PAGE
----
But then Mollo has been tending the plot at her Holland Park home for 50 years — honing her creative eye while working as the set decorator for major films such as The French Lieutenant's Woman. For the past 10 years, however, she has worked as a garden designer as well as advising Londoners on how to make the most of their patch.
"My garden is a country-in-town type, but it is terribly time-consuming," says Mollo. "The first consideration when planning a new garden is to think how much time you can afford to give — or afford to give a gardener. Nothing is more depressing than feeling guilty every time you look out of the window."
Her garden is full of intriguing twists and turns, with a gothic screen towards the back that conceals a fernery, so it is impossible to tell that the shape is standard-issue long and narrow. "When I first tackled the garden, I soon realised you must never have a straight line; you always want to be wondering what's around the corner, so curves are key.
"Every so often in my borders, there are obelisks and tall plants to suggest that there is something interesting just a bit further on."
Lack of light through overhanging trees is the big issue in her garden — and most of ours. "There is a fantastic collection of shade-loving plants. Foxgloves are charming in shade and so is Solomon's Seal; ferns and hellebores are marvellous and camellias give you masses of flowers in spring: they also provide useful bulk in the border."
On a metal staircase that links house to garden, which receives no light, Mollo has placed a fern-filled terracotta pot on each step, to great effect.
When buying shrubs, she advises choosing ones that don't mind shade and that flower, like daphnes and viburnums. "People tend to have boring shrubs that do nothing, with dull leaves that don't shine." Grass, she says, is a luxury and a dedication in shady town gardens. "I persevere because it sets off flowers like nothing else. My lawn gets muddy over winter so I re-seed it every spring. And on bad patches, I plant a hosta, surrounding it with a brick edging; it breaks up the lawn, and makes people less likely to trample on it."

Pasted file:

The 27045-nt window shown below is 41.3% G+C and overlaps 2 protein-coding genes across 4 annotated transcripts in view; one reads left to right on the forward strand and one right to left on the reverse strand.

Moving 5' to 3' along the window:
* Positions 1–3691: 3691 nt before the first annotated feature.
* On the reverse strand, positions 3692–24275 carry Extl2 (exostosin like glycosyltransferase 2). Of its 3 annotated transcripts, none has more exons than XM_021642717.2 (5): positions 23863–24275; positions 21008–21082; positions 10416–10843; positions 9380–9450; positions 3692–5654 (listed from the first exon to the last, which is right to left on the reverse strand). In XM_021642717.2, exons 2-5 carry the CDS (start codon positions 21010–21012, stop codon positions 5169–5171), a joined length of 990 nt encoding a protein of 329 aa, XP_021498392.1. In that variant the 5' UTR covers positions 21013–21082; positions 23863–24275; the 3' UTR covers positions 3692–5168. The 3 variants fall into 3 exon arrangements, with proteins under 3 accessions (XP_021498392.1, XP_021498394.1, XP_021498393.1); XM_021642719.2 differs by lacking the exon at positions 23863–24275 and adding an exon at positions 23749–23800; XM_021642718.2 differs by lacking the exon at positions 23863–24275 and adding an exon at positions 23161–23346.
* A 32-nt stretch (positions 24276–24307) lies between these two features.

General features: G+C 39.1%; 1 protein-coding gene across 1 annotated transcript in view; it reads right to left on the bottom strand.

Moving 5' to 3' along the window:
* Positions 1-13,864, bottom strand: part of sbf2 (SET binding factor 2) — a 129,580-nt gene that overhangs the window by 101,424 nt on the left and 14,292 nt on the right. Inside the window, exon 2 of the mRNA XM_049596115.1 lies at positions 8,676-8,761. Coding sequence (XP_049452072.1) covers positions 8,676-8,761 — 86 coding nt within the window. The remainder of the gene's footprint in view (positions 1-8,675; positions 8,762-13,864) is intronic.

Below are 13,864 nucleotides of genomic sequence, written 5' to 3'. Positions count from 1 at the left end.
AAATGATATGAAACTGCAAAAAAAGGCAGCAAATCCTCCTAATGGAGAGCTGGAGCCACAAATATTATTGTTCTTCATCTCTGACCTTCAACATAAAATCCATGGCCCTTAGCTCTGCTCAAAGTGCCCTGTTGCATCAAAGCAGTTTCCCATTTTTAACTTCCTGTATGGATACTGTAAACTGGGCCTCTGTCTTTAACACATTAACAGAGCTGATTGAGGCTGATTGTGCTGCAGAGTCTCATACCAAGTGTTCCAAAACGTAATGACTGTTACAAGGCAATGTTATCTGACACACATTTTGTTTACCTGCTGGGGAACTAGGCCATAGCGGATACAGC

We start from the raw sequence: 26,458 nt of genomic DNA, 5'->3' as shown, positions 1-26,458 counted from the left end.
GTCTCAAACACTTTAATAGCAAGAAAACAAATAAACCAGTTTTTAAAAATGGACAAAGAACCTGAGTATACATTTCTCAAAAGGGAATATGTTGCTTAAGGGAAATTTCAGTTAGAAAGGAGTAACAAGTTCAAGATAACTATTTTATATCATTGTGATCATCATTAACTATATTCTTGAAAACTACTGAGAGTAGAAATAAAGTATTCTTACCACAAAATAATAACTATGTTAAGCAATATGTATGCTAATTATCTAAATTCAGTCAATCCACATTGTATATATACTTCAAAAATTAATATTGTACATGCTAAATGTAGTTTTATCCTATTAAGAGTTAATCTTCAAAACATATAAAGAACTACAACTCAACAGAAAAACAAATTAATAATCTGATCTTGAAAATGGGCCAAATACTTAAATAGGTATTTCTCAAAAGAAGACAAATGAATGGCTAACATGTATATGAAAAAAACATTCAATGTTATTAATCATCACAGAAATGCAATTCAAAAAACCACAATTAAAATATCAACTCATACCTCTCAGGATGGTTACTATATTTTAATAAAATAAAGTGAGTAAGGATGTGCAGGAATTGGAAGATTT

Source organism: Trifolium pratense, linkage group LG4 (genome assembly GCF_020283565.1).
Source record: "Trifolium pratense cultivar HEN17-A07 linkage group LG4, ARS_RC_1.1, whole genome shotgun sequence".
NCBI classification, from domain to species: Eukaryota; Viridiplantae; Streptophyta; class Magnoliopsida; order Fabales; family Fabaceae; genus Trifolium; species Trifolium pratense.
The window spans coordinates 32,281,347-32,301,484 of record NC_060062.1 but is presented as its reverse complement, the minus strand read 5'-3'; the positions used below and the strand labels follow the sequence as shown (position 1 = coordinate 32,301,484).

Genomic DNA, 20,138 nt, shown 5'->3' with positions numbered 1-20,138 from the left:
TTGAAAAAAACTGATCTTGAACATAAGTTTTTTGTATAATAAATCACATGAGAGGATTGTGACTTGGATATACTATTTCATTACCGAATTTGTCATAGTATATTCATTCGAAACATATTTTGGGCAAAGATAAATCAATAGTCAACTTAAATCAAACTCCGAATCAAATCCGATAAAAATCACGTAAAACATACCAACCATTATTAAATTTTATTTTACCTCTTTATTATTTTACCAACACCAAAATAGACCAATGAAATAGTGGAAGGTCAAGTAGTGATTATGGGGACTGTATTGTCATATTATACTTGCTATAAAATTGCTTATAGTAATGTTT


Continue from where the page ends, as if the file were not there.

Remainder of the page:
The soil in her garden used to be heavy clay — but after half a century of Mollo ploughing compost and well-rotted manure into it every spring, when the borders are at their barest, it is ambrosia to plants. "You can fight — and conquer — clay soil, but it takes work. If you have a problem patch, or gaps in the border, do what I do: grow lilies in pots, then drop them into the spaces."
What about the rain?
What is Ann Mollo's advice for Londoners despairing of damage done by wind and rain? "There's not a great deal you can do after the event, but you can prepare for the worst by staking vulnerable plants as soon as they start to come up. I use canes safely secured around stems with a strip of Velcro from a roll. I also chop things back so they don't get top-heavy." Gardeners need to be optimists, says Mollo. "Plants are wonderful as they're resilient, so get out there and chop it all back."
* Commission Ann Mollo via her webiste at annmollogardens.co.uk
Pictures by: Marianne Majerus